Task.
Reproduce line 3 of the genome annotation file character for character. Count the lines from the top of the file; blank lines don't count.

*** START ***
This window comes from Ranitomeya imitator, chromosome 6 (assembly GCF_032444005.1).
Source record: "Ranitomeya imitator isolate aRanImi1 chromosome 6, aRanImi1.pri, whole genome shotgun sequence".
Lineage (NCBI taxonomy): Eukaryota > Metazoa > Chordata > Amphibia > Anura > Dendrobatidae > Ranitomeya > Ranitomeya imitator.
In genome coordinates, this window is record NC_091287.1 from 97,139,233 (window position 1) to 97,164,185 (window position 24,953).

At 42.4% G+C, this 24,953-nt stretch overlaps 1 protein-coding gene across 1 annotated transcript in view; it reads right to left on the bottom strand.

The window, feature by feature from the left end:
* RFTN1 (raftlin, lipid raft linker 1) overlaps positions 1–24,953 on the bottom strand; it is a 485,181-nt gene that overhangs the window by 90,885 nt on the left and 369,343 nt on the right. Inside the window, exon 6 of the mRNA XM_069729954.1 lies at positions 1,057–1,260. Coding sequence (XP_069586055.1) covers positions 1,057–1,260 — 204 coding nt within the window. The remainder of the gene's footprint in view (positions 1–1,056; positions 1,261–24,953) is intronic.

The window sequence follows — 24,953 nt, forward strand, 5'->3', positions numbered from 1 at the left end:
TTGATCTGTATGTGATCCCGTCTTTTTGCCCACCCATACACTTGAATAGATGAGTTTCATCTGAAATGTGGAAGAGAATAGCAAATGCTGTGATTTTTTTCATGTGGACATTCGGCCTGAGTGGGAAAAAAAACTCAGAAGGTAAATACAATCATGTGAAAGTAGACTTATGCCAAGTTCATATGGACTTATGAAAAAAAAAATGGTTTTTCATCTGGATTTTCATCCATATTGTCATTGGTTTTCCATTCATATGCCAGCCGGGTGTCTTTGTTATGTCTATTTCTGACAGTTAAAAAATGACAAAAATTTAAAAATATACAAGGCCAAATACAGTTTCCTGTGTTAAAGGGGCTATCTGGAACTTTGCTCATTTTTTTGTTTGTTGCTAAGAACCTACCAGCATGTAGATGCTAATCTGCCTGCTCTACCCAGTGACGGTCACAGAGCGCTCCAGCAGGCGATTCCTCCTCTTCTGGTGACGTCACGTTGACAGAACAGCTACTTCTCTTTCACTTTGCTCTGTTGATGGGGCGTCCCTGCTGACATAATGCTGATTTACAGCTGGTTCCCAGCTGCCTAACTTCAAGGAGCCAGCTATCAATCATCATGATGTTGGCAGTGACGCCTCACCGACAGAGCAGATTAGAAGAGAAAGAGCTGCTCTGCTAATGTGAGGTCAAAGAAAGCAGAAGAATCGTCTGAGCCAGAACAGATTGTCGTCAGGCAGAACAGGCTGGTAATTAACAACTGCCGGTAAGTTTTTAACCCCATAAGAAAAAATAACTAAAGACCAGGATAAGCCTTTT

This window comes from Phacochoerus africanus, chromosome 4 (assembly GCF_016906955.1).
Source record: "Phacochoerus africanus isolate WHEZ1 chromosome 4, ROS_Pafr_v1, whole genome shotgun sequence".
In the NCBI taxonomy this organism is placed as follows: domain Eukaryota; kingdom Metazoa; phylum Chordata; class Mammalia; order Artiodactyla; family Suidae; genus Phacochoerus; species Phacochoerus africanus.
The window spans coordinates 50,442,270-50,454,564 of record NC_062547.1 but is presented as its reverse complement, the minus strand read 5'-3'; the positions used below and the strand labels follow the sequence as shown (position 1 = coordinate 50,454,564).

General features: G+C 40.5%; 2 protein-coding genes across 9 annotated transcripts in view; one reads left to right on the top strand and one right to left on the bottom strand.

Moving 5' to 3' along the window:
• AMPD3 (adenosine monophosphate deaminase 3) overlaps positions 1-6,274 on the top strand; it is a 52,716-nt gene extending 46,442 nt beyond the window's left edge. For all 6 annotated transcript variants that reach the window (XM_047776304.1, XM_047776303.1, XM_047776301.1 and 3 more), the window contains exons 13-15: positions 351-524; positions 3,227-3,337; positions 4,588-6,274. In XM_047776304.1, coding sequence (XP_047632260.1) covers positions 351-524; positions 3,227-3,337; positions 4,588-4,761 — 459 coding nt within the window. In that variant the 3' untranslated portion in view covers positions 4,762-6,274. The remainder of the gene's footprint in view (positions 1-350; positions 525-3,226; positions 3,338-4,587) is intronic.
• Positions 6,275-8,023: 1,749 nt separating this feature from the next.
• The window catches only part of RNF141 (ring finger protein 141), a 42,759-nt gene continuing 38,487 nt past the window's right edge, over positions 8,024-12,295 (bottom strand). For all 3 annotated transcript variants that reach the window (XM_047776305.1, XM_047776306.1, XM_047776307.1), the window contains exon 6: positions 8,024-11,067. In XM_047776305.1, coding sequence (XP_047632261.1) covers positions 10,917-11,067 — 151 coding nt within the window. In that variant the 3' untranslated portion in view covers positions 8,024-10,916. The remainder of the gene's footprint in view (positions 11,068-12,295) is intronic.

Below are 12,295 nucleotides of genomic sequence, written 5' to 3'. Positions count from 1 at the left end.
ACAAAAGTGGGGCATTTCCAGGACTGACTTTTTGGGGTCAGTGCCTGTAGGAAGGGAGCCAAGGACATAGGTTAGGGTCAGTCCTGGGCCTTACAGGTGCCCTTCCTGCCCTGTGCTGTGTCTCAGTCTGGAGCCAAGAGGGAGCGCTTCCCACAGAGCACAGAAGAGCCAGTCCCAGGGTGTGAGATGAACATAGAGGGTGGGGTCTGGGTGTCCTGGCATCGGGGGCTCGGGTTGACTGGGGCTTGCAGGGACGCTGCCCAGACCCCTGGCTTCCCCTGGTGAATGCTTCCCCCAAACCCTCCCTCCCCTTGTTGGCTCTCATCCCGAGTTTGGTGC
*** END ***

Lineage (NCBI taxonomy): Eukaryota > Metazoa > Chordata > Amphibia > Anura > Dendrobatidae > Ranitomeya > Ranitomeya imitator.